Very informative answer. I especially liked seeing that running things twice at a lower level is often better than once at a higher level. Which is exactly what I've found to occur with most video color correction also.

 

As it seems that accomplishing a change with two small adjustments often to different tools that affect the same 'thing' has less chance of causing artifacts. It's digital data management, I suppose ... pure and simple.

 

Neil

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Adobe Community Professional ,
Jan 14, 2021 Jan 14, 2021

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I've found over many years that it's generally better to explain process things a bit more than just write a bald 'do this - do that' reply. Being able to touch-type helps as well... 😉

 

As for getting the best out of NR, we discovered years ago now that with the sample-based NR, the best thing to do is to run it three times, taking only a few dB at a time. The important thing to do between each pass was to alter the FFT size, and use the extremes, plus one value in the centre. What's important about this, and why it works better, is that each time you take a new profile, what resulting artifacts there are will fall at different spots in the result, so the average of all of them sounds smoother. This even works with the 'posh' NR systems like iZotope's RX - it's already a multipass system, but doing more than one pass, with a fresh profile each time, works better on that too. Probably for a slightly refined version of the same reason!

 

 

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Adobe Community Professional ,
Jan 14, 2021 Jan 14, 2021

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An alternative here would be to not amplify the noise.

Use the noise reduction tool purely to find the noise floor.

 

Then use the dynamics processor to amplify the voice but not the noise.

Something like this perhaps:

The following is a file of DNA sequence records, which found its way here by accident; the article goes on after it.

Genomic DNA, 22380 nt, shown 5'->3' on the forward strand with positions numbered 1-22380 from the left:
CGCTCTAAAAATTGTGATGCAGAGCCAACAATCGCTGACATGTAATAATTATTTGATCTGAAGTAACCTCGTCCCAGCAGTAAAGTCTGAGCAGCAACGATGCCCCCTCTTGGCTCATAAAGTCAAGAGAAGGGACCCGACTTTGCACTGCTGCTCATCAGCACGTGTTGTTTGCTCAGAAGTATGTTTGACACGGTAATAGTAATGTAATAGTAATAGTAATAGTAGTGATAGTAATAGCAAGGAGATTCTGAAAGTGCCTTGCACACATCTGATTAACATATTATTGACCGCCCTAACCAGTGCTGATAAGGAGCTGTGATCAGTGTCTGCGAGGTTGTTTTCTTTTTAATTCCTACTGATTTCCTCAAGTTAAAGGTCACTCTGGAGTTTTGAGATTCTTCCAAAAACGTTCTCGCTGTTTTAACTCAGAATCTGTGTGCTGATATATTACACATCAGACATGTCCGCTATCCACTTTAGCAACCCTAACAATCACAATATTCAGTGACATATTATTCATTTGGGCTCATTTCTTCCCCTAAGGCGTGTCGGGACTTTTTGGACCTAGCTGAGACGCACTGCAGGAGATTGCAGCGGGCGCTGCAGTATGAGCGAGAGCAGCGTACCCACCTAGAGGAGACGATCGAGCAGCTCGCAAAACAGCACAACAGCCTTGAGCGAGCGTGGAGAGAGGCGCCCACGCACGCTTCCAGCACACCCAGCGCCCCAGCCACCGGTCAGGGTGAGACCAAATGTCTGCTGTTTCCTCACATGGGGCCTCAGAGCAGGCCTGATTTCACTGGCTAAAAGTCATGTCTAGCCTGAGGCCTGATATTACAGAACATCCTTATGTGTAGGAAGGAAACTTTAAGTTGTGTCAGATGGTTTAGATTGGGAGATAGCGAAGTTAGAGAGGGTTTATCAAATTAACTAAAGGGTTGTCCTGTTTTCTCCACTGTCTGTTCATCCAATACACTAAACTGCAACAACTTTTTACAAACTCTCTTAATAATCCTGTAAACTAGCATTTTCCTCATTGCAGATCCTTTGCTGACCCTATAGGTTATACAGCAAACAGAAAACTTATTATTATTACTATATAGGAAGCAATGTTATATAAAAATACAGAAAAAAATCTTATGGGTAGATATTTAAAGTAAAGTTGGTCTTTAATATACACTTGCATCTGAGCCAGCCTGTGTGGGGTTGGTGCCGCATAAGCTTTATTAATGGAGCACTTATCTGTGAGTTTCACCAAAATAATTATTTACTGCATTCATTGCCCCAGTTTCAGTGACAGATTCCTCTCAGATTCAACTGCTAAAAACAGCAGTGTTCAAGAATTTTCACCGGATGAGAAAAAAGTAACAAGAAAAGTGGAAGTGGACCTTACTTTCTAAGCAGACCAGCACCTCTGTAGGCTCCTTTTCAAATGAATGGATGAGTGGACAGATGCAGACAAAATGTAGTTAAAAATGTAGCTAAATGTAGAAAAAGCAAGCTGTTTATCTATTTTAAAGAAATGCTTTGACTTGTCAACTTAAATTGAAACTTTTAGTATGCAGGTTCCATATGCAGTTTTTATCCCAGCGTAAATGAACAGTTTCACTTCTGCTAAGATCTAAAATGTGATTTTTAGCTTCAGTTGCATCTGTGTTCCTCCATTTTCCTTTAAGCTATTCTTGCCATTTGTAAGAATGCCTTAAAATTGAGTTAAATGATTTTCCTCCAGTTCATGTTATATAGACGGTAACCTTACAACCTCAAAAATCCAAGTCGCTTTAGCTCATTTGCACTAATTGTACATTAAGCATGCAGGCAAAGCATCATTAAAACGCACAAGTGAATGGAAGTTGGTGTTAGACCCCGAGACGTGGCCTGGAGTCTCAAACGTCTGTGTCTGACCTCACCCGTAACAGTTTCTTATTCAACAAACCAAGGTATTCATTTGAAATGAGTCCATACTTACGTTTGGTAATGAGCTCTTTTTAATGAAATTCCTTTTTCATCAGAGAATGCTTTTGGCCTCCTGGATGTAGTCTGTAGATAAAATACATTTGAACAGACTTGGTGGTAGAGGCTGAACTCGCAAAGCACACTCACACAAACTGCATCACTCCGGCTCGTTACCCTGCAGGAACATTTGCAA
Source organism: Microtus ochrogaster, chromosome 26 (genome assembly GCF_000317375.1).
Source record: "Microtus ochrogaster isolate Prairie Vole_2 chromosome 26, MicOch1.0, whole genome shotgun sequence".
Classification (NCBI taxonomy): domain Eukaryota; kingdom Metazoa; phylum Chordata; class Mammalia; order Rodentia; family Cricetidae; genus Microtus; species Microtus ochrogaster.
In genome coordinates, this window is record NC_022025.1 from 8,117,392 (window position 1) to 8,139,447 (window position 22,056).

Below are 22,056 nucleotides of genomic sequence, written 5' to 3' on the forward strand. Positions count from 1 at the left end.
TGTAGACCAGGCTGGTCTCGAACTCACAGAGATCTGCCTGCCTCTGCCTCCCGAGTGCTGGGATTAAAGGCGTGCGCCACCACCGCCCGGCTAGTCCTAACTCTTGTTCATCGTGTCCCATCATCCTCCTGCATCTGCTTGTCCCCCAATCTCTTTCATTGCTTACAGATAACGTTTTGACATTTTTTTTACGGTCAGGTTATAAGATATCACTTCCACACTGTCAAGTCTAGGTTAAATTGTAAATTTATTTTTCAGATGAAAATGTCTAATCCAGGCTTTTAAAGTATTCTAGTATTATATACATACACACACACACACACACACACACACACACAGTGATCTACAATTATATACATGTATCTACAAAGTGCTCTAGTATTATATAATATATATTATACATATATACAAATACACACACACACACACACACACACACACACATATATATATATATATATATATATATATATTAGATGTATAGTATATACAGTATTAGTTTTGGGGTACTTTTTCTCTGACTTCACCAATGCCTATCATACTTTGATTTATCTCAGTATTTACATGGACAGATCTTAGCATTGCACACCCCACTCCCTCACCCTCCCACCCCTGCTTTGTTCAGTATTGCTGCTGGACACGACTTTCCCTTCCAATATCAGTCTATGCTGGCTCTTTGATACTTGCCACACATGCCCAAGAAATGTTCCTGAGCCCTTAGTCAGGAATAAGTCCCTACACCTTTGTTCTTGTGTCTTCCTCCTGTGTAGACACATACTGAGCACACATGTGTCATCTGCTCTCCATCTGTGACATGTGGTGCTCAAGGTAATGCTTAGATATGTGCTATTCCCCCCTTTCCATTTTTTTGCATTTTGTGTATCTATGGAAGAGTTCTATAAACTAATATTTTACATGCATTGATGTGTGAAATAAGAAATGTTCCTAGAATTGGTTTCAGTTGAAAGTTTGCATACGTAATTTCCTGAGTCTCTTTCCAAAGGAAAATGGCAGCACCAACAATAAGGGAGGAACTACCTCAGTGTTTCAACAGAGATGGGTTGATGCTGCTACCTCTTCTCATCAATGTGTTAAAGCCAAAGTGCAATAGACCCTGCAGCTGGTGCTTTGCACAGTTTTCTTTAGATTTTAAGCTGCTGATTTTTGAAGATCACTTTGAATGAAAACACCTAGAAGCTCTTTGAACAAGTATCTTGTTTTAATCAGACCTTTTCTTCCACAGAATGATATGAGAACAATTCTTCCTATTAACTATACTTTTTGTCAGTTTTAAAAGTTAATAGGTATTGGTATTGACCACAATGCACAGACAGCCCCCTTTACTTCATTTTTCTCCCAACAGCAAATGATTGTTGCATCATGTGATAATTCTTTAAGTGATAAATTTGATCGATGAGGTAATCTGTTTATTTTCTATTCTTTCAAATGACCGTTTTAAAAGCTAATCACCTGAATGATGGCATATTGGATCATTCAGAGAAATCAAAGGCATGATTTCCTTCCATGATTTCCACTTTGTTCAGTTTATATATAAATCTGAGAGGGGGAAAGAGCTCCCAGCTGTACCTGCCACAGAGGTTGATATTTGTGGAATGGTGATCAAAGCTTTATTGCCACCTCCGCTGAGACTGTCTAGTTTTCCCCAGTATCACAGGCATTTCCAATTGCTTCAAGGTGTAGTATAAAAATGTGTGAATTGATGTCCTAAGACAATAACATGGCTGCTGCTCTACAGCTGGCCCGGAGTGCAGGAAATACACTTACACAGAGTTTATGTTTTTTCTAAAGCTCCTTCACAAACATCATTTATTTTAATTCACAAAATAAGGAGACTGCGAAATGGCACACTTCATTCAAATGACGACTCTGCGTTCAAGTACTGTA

Effect_-_Dynamics_Processing_and_Adobe_Audition.jpg

This is a snapshot after dynamic processing with the settings as per the green arrows.

All the dynamic increaase in volume is above the noise floor so the signal to noise level is improved.

The green box shows that the noise level has not been amplified.

 

Best regards, Euan.

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Adobe Community Professional ,
Jan 14, 2021 Jan 14, 2021

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The trouble with doing it the downward expansion way is that it sounds terrible, because you lose the ambience disproportionately - which is why we never recommend it unless it's in desperation. The general aim is to get the best result you can with minimum degredation of the audio - which is why NR is generally a much better way to go.

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Adobe Community Professional ,
Jan 14, 2021 Jan 14, 2021

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Thanks Steve, that's an interesting view.

For me, it sounded pretty good.

Perhaps it's one of those by case by case things.

For my own education, I'll try both methods on the file posted and test my ears 🙂

 

Best regards, Euan.

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Adobe Community Professional ,
Jan 15, 2021 Jan 15, 2021

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LATEST

A thought came to mind is that since I hear another voice quietly in the background that you may be

creating podcasts or similar.

May I point you towards a YouTube channel by Mike Russell who is a great authority on Audition

and many other audio applications.

Here he is explaining how to clean up a setup where you have cross speaker bleed into you mikes.

https://youtu.be/6HecS03NfFE?t=15

 

It's worth bookmarking his channel for his great collection of tips.

 

Best regards, Euan.